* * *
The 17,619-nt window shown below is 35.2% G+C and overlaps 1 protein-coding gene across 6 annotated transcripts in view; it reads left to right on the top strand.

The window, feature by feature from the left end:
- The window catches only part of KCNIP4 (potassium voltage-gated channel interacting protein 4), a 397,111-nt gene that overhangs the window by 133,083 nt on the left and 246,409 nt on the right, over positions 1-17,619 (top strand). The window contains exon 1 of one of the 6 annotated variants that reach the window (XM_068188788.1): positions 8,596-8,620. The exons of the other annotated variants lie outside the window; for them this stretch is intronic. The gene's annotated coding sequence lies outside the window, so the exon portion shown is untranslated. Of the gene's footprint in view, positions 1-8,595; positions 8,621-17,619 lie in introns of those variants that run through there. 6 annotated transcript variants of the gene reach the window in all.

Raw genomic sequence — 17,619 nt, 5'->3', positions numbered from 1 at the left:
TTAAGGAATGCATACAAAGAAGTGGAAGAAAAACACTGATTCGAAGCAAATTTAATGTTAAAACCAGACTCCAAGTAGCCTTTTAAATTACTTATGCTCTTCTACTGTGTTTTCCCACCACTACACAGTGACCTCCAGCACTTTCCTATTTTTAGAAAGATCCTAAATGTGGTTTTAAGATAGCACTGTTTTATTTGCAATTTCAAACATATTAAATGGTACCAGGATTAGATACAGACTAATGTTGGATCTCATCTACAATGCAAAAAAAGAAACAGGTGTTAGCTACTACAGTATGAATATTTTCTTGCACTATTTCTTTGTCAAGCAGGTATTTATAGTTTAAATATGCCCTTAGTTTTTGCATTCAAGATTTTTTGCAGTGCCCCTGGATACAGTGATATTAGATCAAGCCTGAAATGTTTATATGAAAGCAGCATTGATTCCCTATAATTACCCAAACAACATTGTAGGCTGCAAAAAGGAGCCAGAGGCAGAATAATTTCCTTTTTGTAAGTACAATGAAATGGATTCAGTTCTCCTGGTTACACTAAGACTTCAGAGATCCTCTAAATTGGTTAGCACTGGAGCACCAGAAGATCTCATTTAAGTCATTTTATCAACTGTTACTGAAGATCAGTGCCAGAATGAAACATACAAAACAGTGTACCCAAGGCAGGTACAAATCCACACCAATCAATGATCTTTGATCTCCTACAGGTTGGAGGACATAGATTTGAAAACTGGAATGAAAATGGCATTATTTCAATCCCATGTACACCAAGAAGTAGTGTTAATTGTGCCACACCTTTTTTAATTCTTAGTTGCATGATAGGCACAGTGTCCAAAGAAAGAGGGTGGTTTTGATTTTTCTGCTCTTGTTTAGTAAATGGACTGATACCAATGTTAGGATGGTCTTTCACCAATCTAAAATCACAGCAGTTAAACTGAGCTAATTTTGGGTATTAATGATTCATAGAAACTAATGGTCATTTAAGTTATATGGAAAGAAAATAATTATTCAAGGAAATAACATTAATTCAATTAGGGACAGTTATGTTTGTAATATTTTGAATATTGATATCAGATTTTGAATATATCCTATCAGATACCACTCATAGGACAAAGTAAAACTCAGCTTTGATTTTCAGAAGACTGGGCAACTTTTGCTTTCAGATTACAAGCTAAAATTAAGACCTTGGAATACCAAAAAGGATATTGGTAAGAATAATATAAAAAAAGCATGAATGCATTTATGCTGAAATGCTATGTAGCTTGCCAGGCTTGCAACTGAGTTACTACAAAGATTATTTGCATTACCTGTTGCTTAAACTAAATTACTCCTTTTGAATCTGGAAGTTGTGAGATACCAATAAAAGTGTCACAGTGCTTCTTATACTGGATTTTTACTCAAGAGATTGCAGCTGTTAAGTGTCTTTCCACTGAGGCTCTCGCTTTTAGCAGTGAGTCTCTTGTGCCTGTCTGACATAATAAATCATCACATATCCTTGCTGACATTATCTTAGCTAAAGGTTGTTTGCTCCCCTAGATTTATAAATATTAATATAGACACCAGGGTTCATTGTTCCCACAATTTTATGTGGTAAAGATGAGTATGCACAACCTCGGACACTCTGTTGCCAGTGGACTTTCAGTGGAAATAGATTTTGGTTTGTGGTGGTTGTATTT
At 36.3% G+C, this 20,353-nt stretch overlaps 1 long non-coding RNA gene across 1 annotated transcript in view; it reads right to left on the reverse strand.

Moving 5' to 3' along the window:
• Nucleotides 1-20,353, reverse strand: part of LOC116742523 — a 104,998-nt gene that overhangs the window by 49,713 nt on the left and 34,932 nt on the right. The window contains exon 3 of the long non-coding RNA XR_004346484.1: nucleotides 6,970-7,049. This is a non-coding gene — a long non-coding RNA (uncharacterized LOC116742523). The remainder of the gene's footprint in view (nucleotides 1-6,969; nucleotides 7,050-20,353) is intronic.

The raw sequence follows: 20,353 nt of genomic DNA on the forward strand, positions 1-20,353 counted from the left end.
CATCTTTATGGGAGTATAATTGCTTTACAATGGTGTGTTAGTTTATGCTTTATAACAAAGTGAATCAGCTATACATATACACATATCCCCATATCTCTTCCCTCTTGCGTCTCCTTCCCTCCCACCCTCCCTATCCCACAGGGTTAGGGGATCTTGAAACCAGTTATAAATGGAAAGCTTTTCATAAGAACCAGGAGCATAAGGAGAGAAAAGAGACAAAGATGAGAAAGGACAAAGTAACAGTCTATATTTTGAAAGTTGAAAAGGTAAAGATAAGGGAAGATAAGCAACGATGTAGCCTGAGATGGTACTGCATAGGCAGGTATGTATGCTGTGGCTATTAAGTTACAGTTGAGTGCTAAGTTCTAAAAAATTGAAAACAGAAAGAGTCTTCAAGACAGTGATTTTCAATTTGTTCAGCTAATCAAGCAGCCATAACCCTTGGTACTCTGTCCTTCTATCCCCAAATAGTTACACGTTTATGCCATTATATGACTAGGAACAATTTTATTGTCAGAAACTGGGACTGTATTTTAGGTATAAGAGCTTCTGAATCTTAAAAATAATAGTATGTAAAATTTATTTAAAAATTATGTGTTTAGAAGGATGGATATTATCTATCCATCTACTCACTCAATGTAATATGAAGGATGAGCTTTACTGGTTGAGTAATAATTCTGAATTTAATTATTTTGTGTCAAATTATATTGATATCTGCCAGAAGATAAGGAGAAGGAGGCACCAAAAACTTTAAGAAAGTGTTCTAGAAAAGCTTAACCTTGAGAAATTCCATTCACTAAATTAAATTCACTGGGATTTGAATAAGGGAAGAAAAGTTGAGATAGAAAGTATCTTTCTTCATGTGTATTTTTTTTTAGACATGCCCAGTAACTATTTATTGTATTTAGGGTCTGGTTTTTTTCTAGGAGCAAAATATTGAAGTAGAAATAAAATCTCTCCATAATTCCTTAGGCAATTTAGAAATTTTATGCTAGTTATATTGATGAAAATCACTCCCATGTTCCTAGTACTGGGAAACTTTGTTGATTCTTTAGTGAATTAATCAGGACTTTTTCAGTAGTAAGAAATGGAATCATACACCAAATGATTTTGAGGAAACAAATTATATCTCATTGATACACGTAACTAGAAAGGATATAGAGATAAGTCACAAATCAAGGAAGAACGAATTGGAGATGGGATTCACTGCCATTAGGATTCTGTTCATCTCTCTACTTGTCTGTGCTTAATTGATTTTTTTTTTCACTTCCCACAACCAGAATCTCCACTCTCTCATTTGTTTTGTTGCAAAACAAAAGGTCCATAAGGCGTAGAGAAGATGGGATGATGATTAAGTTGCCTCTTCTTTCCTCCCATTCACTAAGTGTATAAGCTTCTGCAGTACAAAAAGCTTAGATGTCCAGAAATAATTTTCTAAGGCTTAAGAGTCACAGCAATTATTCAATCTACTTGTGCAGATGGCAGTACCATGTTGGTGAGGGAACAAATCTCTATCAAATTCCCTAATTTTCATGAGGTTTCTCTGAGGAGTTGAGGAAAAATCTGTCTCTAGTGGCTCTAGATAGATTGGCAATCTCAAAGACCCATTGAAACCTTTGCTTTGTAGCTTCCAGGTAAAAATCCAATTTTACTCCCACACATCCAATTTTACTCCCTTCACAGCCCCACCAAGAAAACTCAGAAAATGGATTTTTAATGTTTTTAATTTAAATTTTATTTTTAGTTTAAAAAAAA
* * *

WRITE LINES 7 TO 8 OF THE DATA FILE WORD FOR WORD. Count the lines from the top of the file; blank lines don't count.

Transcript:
Moving 5' to 3' along the window:
• Nucleotides 1-20,353, reverse strand: part of LOC116742523 — a 104,998-nt gene that overhangs the window by 49,713 nt on the left and 34,932 nt on the right. The window contains exon 3 of the long non-coding RNA XR_004346484.1: nucleotides 6,970-7,049. This is a non-coding gene — a long non-coding RNA (uncharacterized LOC116742523). The remainder of the gene's footprint in view (nucleotides 1-6,969; nucleotides 7,050-20,353) is intronic.